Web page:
BOGOTA – Colombians must achieve reconciliation as a society if peace in the Andean nation is to be consolidated, according to ex-President Juan Manuel Santos, who said Joe Biden’s ascent to the United States’ highest office will be a positive development for the peace deal signed four years ago between his administration and Revolutionary Armed Forces of Colombia (FARC) guerrillas.
Santos, who was in office from 2010 to 2018, boldly embarked on peace negotiations with the FARC (now a political party that uses the same acronym) in a bid to end more than a half-century of armed conflict. That process led to the signing of a historic peace accord on Nov. 24, 2016, at Bogota’s Teatro Colon.
The 2016 Nobel Peace Prize laureate also said in an interview with EFE that the recent deterioration in security conditions in Colombia should not be blamed on the peace deal.
How do you view the status of the peace deal four years after it was signed?
Given how complex and ambitious this agreement was, I think the overall balance four years after it was signed is quite positive. The initial phase, what they call the DDR – demobilization, disarmament and reintegration – (of the guerrillas), was achieved in record time. The number of weapons (handed over) by the guerrillas was perhaps the highest of any peace process in recent times.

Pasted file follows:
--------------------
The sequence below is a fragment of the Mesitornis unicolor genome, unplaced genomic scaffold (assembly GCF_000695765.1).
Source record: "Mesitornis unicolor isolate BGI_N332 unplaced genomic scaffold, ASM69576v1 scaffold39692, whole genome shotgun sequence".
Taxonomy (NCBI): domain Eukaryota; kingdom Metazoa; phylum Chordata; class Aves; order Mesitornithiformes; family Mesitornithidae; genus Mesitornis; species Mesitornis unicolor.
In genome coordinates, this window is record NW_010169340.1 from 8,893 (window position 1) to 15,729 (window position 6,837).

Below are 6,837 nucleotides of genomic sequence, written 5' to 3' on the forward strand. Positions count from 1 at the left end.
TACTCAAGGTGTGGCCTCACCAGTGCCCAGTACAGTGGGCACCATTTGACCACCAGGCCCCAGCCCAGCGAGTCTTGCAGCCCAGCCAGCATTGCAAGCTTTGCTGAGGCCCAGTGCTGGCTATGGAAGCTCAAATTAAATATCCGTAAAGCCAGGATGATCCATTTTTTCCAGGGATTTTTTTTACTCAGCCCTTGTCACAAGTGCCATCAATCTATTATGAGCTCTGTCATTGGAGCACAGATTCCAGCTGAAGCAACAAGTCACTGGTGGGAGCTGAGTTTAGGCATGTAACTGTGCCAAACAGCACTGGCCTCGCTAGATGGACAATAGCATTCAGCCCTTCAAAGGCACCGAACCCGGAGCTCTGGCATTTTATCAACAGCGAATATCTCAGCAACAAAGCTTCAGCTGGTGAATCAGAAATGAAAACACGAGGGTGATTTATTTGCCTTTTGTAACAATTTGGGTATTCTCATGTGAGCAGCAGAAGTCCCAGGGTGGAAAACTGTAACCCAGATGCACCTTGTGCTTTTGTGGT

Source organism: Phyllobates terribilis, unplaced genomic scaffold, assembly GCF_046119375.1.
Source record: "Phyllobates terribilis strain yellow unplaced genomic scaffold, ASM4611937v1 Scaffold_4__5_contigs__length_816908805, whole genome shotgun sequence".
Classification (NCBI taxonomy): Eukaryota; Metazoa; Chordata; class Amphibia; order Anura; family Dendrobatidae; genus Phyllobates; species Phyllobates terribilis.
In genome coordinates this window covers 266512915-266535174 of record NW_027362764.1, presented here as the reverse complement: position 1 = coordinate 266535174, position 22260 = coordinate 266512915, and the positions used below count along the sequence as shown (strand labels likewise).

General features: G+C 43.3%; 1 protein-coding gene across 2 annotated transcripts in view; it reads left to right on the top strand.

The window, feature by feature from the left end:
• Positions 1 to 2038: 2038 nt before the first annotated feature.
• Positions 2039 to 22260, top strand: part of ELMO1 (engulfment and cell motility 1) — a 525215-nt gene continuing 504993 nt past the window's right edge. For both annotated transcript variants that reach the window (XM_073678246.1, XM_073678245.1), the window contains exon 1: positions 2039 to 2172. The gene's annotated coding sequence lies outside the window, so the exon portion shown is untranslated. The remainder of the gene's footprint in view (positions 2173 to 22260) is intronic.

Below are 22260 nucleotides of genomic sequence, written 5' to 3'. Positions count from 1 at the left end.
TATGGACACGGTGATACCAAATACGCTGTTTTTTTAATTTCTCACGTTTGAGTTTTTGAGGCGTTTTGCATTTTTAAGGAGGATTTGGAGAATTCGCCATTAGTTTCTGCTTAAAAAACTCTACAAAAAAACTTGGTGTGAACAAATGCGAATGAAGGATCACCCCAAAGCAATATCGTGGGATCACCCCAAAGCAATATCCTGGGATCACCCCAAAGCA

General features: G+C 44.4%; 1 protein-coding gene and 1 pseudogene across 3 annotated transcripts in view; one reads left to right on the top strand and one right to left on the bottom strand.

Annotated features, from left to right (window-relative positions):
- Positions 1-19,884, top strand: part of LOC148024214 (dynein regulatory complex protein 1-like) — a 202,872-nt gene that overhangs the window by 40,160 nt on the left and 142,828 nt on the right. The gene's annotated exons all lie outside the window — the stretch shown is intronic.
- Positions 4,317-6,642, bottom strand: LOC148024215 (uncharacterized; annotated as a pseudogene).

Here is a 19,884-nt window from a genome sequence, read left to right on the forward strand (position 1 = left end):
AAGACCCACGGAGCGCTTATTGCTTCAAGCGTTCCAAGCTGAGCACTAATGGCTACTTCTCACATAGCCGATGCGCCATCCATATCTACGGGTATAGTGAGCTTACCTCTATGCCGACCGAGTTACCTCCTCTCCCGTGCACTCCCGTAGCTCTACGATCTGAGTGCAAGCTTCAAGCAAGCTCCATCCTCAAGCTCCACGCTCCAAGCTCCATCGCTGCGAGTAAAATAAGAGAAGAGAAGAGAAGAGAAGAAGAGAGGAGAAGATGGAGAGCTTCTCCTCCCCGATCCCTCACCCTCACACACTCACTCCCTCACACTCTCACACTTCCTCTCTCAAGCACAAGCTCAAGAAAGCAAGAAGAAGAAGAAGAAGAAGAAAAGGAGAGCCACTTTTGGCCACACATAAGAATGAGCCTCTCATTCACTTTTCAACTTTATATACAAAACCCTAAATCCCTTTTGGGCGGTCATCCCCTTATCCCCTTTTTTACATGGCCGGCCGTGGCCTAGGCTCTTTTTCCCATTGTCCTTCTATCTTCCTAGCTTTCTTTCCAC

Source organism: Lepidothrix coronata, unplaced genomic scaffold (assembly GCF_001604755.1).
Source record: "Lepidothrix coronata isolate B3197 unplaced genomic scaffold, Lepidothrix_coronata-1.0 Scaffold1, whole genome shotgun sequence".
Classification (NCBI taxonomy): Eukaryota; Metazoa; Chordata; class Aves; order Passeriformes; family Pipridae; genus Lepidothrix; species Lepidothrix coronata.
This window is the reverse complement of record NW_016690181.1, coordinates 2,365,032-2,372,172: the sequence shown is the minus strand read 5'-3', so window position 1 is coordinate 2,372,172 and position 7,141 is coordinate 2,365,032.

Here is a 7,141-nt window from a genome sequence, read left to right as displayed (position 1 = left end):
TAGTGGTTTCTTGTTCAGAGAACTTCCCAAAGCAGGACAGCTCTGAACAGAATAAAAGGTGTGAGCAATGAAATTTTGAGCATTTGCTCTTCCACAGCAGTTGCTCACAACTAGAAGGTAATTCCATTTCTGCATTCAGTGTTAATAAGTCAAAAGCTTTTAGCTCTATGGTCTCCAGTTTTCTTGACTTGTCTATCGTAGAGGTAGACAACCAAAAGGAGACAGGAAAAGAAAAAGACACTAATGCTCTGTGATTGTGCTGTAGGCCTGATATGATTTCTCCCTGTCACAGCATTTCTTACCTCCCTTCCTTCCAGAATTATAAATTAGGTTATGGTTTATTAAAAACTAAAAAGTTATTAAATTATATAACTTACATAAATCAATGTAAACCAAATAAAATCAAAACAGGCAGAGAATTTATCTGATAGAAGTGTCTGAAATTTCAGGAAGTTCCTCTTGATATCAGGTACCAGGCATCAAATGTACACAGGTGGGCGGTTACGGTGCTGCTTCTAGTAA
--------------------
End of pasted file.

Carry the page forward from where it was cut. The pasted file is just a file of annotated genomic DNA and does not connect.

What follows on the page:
More than 94 percent of the ex-guerrillas remain in the process, according to official figures, but of course there are complexities, difficulties that are normal in any agreement.
What is the biggest obstacle to consolidating peace?
To consolidate peace, you need reconciliation (within) Colombian society. Reconciliation, as Pope Francis told us when he made his historic visit (in 2017), is the foundation for consolidating peace. Working against that reconciliation is the accumulation of hatred over a long period of time, the thirst for revenge, the inability of many to forgive. These types of attitudes are obstacles, but gradually they’re being overcome.
Of course, there are enemies of the process who have wanted to sabotage it, but gradually those enemies also are realizing that this process is irreversible.
Do you think the current administration (of President Ivan Duque) is committed to peace?